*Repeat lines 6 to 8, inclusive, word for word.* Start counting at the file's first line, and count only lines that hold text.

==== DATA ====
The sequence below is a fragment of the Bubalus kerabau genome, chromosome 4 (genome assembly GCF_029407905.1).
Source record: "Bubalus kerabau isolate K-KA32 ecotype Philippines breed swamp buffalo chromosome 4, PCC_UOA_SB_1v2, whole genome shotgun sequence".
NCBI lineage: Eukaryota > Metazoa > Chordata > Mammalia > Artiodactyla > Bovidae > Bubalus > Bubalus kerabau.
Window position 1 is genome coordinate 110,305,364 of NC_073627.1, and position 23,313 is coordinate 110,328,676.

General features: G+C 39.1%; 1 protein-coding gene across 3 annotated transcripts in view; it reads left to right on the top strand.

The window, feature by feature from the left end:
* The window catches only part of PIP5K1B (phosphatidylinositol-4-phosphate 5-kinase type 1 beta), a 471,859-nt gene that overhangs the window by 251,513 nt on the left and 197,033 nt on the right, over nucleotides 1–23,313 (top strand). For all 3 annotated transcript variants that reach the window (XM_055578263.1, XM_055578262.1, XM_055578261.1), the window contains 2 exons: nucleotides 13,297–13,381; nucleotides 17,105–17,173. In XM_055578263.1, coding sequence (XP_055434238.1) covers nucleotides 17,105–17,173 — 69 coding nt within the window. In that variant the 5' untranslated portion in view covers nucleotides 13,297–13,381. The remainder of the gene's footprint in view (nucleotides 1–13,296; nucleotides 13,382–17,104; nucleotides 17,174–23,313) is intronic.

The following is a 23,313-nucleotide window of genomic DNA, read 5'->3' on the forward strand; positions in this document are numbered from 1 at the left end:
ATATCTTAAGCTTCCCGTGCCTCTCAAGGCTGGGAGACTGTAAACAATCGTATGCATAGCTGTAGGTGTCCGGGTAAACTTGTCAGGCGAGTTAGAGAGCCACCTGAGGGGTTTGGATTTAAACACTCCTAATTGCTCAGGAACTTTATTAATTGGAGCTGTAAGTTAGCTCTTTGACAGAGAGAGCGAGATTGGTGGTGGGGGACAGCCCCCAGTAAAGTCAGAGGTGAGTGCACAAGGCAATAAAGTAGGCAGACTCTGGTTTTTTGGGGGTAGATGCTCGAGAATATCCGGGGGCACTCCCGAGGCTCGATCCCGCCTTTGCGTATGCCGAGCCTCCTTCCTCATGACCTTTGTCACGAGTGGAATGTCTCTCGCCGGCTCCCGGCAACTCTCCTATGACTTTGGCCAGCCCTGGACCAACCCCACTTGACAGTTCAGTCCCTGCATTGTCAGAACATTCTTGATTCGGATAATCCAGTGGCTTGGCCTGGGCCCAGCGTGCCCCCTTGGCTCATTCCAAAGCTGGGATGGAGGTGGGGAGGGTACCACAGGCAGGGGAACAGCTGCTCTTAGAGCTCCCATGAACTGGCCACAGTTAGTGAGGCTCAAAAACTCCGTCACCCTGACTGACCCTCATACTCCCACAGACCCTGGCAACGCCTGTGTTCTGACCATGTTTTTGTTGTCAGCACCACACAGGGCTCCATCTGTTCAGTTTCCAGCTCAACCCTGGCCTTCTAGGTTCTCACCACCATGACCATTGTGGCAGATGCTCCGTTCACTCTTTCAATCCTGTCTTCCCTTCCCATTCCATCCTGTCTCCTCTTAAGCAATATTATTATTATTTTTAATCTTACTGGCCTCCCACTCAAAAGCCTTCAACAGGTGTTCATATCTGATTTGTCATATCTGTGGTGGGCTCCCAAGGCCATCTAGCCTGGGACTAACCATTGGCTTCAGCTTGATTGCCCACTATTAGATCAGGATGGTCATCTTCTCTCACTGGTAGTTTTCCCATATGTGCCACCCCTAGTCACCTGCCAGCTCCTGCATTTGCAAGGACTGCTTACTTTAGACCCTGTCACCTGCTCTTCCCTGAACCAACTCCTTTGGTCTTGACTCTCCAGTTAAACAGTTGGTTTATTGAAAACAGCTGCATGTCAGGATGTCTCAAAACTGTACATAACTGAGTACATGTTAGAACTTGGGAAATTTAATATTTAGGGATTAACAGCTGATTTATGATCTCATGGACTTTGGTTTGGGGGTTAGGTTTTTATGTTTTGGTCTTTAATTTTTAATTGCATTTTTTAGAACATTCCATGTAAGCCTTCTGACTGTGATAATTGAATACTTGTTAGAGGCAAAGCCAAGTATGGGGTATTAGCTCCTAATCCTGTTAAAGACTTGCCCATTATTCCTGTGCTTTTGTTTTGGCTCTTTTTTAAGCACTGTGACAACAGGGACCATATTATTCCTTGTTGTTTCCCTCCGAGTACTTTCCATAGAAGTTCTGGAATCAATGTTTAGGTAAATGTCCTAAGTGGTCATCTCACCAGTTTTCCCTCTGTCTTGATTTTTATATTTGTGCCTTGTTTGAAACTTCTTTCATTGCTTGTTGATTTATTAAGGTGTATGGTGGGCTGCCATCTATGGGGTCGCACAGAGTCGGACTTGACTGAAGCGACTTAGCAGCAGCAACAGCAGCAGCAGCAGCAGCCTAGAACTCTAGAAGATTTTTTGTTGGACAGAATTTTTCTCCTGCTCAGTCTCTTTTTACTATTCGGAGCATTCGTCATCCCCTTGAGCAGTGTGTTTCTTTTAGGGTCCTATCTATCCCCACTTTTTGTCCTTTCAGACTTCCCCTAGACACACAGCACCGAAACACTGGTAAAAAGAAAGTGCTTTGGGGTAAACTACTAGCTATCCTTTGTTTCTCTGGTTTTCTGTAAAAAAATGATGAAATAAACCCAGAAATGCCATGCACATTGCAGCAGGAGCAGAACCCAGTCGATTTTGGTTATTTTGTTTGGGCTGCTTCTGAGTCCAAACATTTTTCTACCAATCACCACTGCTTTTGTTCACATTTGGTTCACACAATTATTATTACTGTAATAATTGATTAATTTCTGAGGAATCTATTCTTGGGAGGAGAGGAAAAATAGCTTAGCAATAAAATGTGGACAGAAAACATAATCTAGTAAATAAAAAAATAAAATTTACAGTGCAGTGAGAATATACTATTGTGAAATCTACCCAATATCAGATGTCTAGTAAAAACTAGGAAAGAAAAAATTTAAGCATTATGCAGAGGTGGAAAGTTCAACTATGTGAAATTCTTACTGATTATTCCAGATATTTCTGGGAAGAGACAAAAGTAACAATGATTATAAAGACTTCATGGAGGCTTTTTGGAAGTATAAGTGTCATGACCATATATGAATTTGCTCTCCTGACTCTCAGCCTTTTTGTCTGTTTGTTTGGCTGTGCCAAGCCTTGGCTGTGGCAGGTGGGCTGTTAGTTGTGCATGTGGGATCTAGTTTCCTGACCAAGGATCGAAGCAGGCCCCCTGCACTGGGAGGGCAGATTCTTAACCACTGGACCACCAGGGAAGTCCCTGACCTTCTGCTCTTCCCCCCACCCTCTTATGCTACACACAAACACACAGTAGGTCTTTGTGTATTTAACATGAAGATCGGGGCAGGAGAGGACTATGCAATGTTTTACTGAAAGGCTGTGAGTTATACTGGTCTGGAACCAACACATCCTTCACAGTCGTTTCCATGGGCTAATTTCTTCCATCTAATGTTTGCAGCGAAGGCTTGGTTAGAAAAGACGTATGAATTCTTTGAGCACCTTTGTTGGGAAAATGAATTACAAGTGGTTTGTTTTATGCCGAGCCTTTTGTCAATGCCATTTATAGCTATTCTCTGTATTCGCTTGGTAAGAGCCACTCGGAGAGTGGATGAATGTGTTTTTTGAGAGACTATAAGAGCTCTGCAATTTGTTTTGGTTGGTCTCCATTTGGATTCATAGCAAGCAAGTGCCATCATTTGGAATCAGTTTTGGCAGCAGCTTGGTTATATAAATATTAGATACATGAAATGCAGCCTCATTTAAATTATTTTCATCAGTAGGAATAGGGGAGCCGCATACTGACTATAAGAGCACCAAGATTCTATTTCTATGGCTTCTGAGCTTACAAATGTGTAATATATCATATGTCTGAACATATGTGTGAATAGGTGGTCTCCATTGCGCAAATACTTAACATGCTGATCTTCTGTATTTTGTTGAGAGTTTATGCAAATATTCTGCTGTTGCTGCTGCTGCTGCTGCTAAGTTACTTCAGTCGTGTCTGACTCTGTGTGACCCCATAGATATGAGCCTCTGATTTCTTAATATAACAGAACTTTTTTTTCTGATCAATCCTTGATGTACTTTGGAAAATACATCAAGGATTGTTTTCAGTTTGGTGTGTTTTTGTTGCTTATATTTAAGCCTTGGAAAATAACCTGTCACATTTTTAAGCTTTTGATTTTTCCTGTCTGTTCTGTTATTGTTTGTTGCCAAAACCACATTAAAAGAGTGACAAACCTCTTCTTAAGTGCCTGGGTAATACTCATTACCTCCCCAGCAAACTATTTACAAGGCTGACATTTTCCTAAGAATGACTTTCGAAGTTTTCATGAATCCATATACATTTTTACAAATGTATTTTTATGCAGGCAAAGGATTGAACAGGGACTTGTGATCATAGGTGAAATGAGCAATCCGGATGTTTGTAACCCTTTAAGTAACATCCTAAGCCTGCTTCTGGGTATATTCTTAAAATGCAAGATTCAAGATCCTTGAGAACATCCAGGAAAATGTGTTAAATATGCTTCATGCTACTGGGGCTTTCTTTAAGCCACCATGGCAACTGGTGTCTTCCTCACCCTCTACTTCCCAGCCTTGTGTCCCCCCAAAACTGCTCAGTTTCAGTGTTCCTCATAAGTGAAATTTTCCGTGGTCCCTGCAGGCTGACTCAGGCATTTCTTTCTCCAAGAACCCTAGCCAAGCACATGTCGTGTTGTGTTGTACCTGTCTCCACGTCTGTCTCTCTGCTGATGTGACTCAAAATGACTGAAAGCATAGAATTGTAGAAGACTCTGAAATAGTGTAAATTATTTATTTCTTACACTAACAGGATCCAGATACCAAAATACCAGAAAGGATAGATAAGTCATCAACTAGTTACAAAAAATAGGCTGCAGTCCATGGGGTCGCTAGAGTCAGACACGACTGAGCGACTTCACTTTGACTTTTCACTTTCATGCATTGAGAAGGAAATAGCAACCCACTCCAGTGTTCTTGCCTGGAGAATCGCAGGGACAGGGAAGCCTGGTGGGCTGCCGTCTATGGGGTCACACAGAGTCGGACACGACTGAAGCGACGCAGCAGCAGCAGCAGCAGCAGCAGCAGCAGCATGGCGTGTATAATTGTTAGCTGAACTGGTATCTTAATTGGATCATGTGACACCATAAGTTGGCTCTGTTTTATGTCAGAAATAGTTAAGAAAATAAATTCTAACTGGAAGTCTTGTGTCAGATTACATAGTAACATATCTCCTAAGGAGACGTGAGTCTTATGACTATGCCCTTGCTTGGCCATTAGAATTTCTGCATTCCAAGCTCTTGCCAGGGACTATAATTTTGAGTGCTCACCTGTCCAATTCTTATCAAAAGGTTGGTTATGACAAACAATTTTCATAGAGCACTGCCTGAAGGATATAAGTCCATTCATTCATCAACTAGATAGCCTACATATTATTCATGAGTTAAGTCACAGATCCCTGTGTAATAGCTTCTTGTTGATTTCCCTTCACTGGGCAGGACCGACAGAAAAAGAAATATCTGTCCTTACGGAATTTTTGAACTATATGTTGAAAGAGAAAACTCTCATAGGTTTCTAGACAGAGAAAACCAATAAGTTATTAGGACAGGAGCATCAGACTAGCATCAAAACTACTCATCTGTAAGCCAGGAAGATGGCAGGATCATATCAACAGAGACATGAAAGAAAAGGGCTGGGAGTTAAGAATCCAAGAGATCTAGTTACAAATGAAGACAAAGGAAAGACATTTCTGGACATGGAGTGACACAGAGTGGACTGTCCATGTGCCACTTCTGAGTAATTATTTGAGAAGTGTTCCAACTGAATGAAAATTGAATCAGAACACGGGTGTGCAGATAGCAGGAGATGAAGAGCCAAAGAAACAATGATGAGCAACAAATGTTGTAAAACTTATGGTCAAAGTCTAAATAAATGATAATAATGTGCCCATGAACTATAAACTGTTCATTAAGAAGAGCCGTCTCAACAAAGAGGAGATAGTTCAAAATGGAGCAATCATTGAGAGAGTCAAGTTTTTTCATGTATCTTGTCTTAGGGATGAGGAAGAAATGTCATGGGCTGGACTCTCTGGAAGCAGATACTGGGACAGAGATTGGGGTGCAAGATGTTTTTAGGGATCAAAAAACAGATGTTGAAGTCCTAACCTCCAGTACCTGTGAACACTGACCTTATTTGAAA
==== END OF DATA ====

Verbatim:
The window, feature by feature from the left end:
* The window catches only part of PIP5K1B (phosphatidylinositol-4-phosphate 5-kinase type 1 beta), a 471,859-nt gene that overhangs the window by 251,513 nt on the left and 197,033 nt on the right, over nucleotides 1–23,313 (top strand). For all 3 annotated transcript variants that reach the window (XM_055578263.1, XM_055578262.1, XM_055578261.1), the window contains 2 exons: nucleotides 13,297–13,381; nucleotides 17,105–17,173. In XM_055578263.1, coding sequence (XP_055434238.1) covers nucleotides 17,105–17,173 — 69 coding nt within the window. In that variant the 5' untranslated portion in view covers nucleotides 13,297–13,381. The remainder of the gene's footprint in view (nucleotides 1–13,296; nucleotides 13,382–17,104; nucleotides 17,174–23,313) is intronic.

The following is a 23,313-nucleotide window of genomic DNA, read 5'->3' on the forward strand; positions in this document are numbered from 1 at the left end: